Biofilm

WoundSource Practice Accelerator's picture
biofilm culture under microscope

by the WoundSource Editors

Have you ever had plaque buildup on your teeth, seen a thin clear film on the top of your pet's water bowl, or stepped into a locker room shower where the floor felt slick and slimy? If so, then did you realize these were all forms of biofilm? Biofilm is a complex microbial community containing self- and surface-attached microorganisms that are embedded in an extracellular polymeric substance, or EPS.1,2 The EPS is the slimy substance in the previous examples and is primarily a polysaccharide protective matrix synthesized and secreted by the microorganisms that attaches the biofilm firmly to a living or non-living surface. This film protects the organisms from destruction first by being tenacious and keeping the microbial community strongly attached to a surface.

WoundSource Practice Accelerator's picture
antibiotic resistant biofilm

by the WoundSource Editors

Identifying and managing biofilms have become two of the most important aspects of wound care. Biofilms can have a significant impact on wound healing, by contributing to bacterial infection, inflammation, and delayed wound healing.1 These issues make reducing biofilm presence a critical component of effective wound care. Although over 60% of chronic wounds contain a biofilm, many health care professionals are not able to identify biofilm formation in their patients.2 To manage this challenge effectively, health care professionals must understand what biofilms are, how to identify them, and how to take steps to reduce their impact on wound healing.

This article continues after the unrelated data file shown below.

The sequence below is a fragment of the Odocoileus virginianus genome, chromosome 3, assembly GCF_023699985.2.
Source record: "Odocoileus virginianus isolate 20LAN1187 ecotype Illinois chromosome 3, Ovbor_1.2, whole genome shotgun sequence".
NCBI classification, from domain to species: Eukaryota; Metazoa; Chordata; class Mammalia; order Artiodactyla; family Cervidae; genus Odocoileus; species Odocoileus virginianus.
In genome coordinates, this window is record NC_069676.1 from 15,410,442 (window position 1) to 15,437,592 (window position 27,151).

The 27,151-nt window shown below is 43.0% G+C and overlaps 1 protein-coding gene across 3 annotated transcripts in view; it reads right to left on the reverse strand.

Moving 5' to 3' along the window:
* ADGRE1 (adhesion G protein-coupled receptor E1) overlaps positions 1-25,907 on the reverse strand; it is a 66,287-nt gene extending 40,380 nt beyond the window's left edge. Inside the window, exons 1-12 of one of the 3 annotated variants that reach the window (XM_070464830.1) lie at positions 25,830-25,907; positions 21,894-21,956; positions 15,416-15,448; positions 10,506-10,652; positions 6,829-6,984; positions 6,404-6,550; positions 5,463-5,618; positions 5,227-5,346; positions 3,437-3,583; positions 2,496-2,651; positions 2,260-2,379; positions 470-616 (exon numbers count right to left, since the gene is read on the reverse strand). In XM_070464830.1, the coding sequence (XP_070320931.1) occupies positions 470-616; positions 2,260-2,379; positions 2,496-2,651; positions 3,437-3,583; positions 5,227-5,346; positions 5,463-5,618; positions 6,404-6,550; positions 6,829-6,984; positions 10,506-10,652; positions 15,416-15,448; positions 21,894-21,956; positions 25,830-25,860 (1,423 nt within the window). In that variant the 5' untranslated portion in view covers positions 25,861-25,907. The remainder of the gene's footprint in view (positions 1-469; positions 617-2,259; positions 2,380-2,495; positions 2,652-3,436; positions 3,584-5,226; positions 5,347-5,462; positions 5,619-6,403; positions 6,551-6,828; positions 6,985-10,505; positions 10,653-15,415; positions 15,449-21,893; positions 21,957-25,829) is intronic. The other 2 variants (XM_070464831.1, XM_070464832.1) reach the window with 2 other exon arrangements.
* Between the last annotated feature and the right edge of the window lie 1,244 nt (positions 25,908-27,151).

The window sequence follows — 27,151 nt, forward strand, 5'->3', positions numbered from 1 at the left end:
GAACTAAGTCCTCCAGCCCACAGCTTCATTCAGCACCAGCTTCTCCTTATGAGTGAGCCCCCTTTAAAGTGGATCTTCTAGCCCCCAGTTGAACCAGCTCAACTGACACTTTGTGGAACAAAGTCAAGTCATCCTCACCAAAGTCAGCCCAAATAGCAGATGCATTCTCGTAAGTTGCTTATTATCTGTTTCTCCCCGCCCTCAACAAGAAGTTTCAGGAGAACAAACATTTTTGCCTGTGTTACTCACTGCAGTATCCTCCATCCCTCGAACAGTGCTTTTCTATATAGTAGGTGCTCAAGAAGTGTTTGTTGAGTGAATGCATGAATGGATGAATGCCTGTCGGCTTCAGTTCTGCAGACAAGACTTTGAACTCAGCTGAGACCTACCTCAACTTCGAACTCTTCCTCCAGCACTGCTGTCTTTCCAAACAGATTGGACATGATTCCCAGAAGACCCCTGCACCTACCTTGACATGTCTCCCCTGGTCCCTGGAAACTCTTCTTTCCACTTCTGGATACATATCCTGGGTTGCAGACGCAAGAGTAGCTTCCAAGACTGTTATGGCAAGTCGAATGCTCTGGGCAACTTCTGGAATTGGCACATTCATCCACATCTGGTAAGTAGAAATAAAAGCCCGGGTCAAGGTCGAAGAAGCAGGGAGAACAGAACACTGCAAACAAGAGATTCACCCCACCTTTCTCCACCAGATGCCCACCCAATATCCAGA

WoundSource Practice Accelerator's picture
necrotic tissue in wound

by the WoundSource Editors

Biofilm is a complex microbial community containing self- and surface-attached microorganisms that are embedded in an extracellular polymeric substance.1,2 The extracellular polymeric substance is a primarily polysaccharide protective matrix synthesized and secreted by the microorganisms that attaches the biofilm firmly to a living or non-living surface. This protective covering does not allow the body's immune system to recognize the presence of the microorganism; therefore, the bacteria evade an immune response, avoid detection by standard diagnostic techniques, and avoid destruction by standard treatments.3 Because of the tenacity of the attached biofilm, the microoganisms are able to resist physical forces, such shear, and are able to withstand nutrient and moisture deprivation, altered pH, and the impact of antibiotics and antiseptics. For the purposes of this discussion we break down the formation and actions of biofilms and discuss their impact on wound healing.

Tissue Analytics's picture
big data analysis for wound treatment

By Matthew Regulski, DPM